Covid-19 Pandemic: Palliative Care in a pickle | The Daily Star
12:00 AM, July 31, 2020 / LAST MODIFIED: 01:25 AM, July 31, 2020

Covid-19 Pandemic: Palliative Care in a pickle

Fewer terminally ill patients seek treatment at hospitals

The ongoing Covid-19 outbreak has made palliative care services relatively inaccessible for patients with terminal illnesses, said doctors.

Since these patients usually have low immunity, they are more prone to viral or bacterial diseases than a normal person, noted Dr Amirul Morshed Khasru.

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The doctor heads the Paediatric Oncology and Haematology Department and Paediatric Palliative Care Unit of Dhaka Medical College Hospital (DMCH).

He said if patients with serious illnesses such as cancer, kidney disease and Alzheimer's contract coronavirus, they suffer more, and often require more time, about 28 to 30 days, to recover.

Thus, it has become difficult to provide palliative care to these patients in hospital wards amid the coronavirus contagion, the physician said.

In fact, DMCH's paediatric palliative unit had to be kept closed for most of April, after a leukemia patient undergoing treatment there was tested Covid-19 positive. 

While the infected child was shifted to Kurmitola hospital for coronavirus treatment, other patients in the unit had to be sent to their homes, private clinics and other hospitals, said Dr Amirul.

Around 13 nurses, who came in contact with the child, tested positive, he added.

"When we reopened the unit, we decided to send the palliative patients to cabins, to limit interaction with others," he said.

However, even the new arrangement couldn't reduce the contagion risk, as two more patients tested positive in the unit since then.

One of them, a six-year-old kidney and cancer patient, Shamim, later succumbed to the disease.


Inpatients and outpatients visits at palliative care units of hospitals and private clinics have also seen a sharp decline.

Many have been skipping necessary appointments and treatment including morphine and painkiller administration and palliative chemotherapies fearing the risk of potential infection.

Salma Chowdhury, founder of Ashic Palliative Care Unit, said earlier 20-25 children with terminal diseases would come to her organisation for treatment every month.

In April, the number of visits by child patients was zero, six in May and nine in June, she said.

According to Salma, most patients, coming in now,  are from Dhaka; those living outside are reluctant to come due to the fear of infection and increased transport cost.

"Earlier, one needed to spend around Tk 500 for transport, which has become around Tk 1,500 in recent times," she said.

The picture is similar at Bangabandhu Sheikh Mujibor Rahman Medical University (BSMMU).

Currently, BSMMU's  21-bed palliative care unit has three patients while its three-bed paediatric palliative care is now empty.

Dr Marufa Khanam, medical officer of BSMMU's palliative care unit, said when patients with terminal illness come in a critical condition, doctors cannot wait for their Covid-19 test result to start the treatment.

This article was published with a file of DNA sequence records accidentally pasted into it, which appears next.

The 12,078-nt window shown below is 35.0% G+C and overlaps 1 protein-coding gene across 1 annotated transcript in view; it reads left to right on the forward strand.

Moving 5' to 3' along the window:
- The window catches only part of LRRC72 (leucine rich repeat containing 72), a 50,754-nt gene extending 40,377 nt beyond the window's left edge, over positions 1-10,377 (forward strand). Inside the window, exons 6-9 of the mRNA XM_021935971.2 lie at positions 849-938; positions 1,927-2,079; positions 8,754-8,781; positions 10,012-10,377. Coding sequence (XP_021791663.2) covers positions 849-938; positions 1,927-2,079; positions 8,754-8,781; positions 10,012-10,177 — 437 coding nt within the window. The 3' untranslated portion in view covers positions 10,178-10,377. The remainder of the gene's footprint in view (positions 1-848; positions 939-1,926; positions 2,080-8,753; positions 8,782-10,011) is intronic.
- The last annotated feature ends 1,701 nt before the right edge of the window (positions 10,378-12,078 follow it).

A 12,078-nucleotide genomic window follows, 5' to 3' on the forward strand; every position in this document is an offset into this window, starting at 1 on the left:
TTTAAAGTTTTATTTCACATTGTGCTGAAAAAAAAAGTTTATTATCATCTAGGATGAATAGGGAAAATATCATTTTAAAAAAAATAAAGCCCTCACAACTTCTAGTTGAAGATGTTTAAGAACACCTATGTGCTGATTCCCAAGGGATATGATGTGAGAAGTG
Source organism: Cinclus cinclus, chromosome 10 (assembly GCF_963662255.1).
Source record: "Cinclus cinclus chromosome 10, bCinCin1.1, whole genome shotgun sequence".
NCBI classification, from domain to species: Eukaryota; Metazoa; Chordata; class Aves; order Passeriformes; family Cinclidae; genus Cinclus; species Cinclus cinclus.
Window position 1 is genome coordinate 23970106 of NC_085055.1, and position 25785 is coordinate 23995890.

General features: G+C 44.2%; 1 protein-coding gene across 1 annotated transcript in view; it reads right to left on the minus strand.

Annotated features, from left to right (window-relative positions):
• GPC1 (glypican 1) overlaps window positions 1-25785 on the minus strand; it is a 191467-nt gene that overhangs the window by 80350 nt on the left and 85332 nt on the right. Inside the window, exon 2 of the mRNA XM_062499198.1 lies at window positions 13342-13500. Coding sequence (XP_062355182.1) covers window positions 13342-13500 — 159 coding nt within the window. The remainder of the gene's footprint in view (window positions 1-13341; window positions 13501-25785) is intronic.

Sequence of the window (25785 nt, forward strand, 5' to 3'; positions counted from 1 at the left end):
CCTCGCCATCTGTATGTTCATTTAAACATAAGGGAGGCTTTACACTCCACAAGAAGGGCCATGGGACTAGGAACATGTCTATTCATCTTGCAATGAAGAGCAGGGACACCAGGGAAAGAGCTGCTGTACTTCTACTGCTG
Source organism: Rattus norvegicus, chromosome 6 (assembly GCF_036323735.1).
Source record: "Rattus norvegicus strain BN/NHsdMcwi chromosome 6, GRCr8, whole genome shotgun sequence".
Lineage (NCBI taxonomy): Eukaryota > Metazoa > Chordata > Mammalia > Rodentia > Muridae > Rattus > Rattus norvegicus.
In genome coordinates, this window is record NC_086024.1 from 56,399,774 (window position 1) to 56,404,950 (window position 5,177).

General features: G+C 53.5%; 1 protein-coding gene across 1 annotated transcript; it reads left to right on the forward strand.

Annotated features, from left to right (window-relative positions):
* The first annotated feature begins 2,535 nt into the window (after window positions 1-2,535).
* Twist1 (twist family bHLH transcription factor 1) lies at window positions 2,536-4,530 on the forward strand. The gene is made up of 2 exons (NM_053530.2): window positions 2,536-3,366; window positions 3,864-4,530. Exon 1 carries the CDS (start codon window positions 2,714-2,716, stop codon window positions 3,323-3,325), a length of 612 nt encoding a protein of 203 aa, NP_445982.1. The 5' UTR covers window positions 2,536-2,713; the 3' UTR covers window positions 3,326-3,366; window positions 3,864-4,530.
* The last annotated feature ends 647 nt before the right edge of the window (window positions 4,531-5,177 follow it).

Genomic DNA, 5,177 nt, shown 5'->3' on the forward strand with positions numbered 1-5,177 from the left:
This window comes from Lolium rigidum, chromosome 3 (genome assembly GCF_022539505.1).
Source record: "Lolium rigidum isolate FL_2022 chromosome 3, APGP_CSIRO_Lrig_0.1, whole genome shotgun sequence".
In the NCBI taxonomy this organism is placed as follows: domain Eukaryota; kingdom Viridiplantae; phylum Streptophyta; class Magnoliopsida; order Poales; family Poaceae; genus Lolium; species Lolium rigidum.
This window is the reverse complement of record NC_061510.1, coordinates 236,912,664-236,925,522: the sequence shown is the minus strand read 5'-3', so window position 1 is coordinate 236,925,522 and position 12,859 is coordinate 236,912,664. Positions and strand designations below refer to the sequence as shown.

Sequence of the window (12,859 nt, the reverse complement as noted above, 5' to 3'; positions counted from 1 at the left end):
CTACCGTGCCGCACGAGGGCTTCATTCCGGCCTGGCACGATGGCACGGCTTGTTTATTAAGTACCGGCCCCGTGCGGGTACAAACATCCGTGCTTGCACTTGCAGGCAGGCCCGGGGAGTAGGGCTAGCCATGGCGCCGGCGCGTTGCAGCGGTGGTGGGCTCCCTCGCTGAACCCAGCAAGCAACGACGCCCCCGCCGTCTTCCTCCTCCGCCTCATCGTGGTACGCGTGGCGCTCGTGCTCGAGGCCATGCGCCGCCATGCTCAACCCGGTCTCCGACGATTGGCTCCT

"However, when they are tested positive later, it creates a  lot of fear among other patients of the wards and their family members," she said.

The BSMMU also had to stop its home palliative care services in April, as family members of the patients were reluctant to allow medical professionals in their houses, said Dr Marufa.

"Even though it has been restarted from May, the number of patients seeking this service is less compared to before," she added.

The wife of a 60-year-old stomach cancer patient from Gazipur said although her husband's condition has deteriorated, the family is afraid to take him to a hospital in Dhaka for a follow-up, fearing infection.

"The way the doctors and nurses are being infected, my sons don't dare to take him to any hospital. Rather, we are contacting his doctor over the phone for consultation," she said.

Besides, the patient too is reluctant to travel, she added.

Meanwhile, the number of patients in DMCH's eight-bed paediatric palliative care unit, which otherwise remains very busy, also saw a decline in the first few months of the pandemic.

However, from this month, patients have started to come in to palliate their pains, said Dr Amirul.

According to the Quality of Death index 2015 by the Economist Intelligence Unit, Bangladesh stands 79th in a list of 80 countries in terms of quality of life during terminal days.


Since the coronavirus outbreak a significant number of doctors, nurses and other medical staff from palliative units have been deployed to provide emergency care to Covid-19 patients in many hospitals.

In DMCH, only three out of six consultants are working at the 29-bed paediatric oncology and haematology department and eight-bed paediatric palliative care unit.

Two of the consultants are working at the DMCH's children's Covid-19 unit and one is currently in quarantine.

However, three junior doctors, not yet palliative care specialists, are working alongside the three consultants of the paediatric oncology and haematology department.

When a doctor goes for Covid-19 duty for a week, he is technically unavailable for a month, as s/he needs to be quarantined for 14 days and later, isolated for the next seven days at home, said Dr Amirul.  


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